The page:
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Editors Choose Top Vehicles for $10,000
Chicago, IL — The economy may be rebounding, but the quest for an affordable ride lives on. To help those consumers looking for a quality vehicle that is easy on their wallet, Cars.com editors put together a list of the best cars that $10,000 can buy.
“There are a lot of great cars available for buyers on a budget,” says Cars.com Editor in Chief Patrick Olsen. “However, it is important for car buyers to consider the entire package when choosing a wallet-friendly model. Our best $10K cars help buyers find cost-friendly options that still deliver features like safety and gas mileage.”
The Cars.com editors examined cars from the 2005 model year or newer with typical mileage for their age and a retail value around $10,000.
They crunched reliability and crash-test scores, considered standard and optional safety features and looked at how easy it is to find a car with those options. Finally, the editors considered their own qualitative impressions, including ride comfort, roominess and driving enjoyment.
Cars.com’s Best Cars for 10K:
2009-2010 Nissan Versa
The Nissan Versa sedan is the only new car in this list, but it’s here for more than just its low price. It’s roomy for its class, has a comfortable ride and is powered by a choice of efficient four-cylinder drivetrains that will help you save money at the gas pump. Expect to pay more if you want the hatchback.
2007 Kia Optima
Kia’s approach is to load its cars with lots of features and then sell them affordably. Unlike most sedans of its era, the Optima made a stability system optional on its base model, so a used Optima LX might be found with the feature. Roughly half of Kia’s powertrain warranty — five years/60,000 miles — transfers to the next buyer, providing the car has been properly maintained.
2006 Ford Freestar
Having children is definitely a reason to re-evaluate your choice of car, and if you have kids, you know they don’t care if you drive new or used. Their messes are the same regardless. For those who need a minivan, the Freestar offers the bare necessities, but it can take on soccer equipment and crumbs just as well as a brand-new van.
2006 Ford Fusion
Based on the Mazda6 platform, the Fusion packs nimble handling, an adult-friendly backseat and a large trunk without its Mazda cohort’s spotty reliability. The four-cylinder is capable, and V-6 models employ a responsive, high-tech six-speed automatic. All trims come reasonably well-equipped, and the Fusion’s sleek styling has aged well. For $10,000, this is a lot of sedan.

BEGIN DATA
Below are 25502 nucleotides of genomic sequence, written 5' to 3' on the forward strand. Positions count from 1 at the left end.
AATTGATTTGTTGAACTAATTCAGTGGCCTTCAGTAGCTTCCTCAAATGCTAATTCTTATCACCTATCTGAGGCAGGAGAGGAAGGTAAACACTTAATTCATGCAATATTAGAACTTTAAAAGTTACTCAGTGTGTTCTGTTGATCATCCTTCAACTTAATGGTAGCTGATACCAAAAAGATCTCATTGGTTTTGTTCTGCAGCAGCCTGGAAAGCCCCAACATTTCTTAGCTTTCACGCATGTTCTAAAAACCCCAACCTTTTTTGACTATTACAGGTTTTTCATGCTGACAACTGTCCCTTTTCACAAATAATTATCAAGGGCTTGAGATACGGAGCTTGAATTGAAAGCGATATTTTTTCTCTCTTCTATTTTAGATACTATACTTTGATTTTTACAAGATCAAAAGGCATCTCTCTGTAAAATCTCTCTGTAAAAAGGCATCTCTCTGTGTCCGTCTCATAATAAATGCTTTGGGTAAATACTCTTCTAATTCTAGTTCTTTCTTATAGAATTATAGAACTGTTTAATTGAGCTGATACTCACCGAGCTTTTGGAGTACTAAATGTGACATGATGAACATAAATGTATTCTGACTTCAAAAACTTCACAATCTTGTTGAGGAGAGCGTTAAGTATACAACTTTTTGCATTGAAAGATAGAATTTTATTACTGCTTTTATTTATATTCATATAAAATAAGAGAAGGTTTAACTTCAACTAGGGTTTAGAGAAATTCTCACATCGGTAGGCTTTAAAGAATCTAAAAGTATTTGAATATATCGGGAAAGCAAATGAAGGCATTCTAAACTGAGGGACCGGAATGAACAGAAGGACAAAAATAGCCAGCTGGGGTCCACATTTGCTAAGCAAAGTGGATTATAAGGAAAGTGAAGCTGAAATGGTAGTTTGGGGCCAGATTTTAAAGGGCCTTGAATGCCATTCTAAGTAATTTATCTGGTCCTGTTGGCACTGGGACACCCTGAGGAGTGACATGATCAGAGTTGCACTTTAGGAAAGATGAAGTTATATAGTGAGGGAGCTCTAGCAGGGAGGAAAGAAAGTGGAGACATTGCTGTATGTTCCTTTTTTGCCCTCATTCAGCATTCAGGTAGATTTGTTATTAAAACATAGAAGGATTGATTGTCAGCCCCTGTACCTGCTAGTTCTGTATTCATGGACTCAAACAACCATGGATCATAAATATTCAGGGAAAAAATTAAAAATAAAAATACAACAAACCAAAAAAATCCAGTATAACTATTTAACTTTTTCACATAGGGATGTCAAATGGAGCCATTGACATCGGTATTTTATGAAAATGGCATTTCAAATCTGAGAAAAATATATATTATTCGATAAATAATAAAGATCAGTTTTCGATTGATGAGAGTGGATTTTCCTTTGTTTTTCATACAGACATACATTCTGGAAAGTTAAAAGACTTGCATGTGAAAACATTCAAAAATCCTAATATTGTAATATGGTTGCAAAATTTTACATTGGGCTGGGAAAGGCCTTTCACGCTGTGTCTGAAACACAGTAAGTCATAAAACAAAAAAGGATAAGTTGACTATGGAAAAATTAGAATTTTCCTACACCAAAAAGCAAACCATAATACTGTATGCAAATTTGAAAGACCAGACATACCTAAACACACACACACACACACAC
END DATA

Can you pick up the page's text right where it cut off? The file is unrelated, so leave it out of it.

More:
2006 Hyundai Sonata
The 2006 Sonata was a turning point for Hyundai. The sedan offered an eye-pleasing exterior design with comfortable accommodations for a family of four. It was also at the forefront of a trend that’s become the norm: making important safety features standard. Even though it’s a few years old, there should still be a lot of life left in a well-kept model.
2006 Mitsubishi Galant
While the Galant may be louder on the road and ride rougher when compared with some of its competition, it’s a rather sporty, large sedan with a modern interior that hasn’t aged as poorly as others of its vintage. In fact, a brand-new Galant isn’t much different than this older version. Call it timeless, if that makes your decision any easier.
2005 Ford Five Hundred
The Five Hundred doesn’t get much respect. It isn’t stylish like its successor, the 2010 Ford Taurus, and its interior quality wasn’t great, even back in 2005. But it has remarkable interior space, some of which the redesigned Taurus sacrificed in the name of appearance. The backseat is cavernous, and the trunk can hold eight golf bags. All this in a car that’s not very long. All-wheel drive is optional.
2005 Honda Accord Sedan
A longtime best-seller, the Accord sedan now faces stronger competition than ever from all directions, including the U.S. and Korea. In 2005, though, the Accord held a strong lead in many ways such as mileage and overall refinement. If you’re going back five years in search of a midsize sedan, the Accord is a good place to start.
2005 Hyundai Tucson
Introduced in 2005, Hyundai’s pint-sized crossover was soon leapfrogged by its peers in terms of overall refinement, but its safety features remain competitive to this day. The optional V-6 is thirsty on gas, but it hustles along when pushed. The Kia Sportage is a related sibling, but it’s slightly pricier — and less reliable. If you need a cheap crossover SUV, the Tucson is a solid bet.
2005-2006 Toyota Corolla
There’s a reason the Toyota Corolla is so common on American roads: It’s reliable and fuel-efficient — two things that are especially important when shopping for a car with a limited budget. There’s no question there are snazzier cars available for $10,000, but it’s hard to think of one that’s more sensible.
Cars.com is the leading destination for online car shoppers, offering credible, easy-to-understand information from consumers and experts to help buyers formulate opinions on what to buy, where to buy and how much to pay for a car. With comprehensive pricing information, side-by-side comparison tools, photo galleries, videos, unbiased editorial content and a large selection of new- and used-car inventory, Cars.com puts millions of car buyers in control of their shopping process with the information they need to make confident buying decisions.
Launched in June 1998, Cars.com is a division of Classified Ventures, LLC, which is owned by leading media companies, including Belo (NYSE:BLC) , Gannett Co., Inc. (NYSE:GCI) , The McClatchy Company (NYSE:MNI) , Tribune Company and The Washington Post Company (NYSE:WPO).
TopicsFord Fusion, Hyundai Sonata, Kia Optima, Nissan Versa, Toyota Corolla
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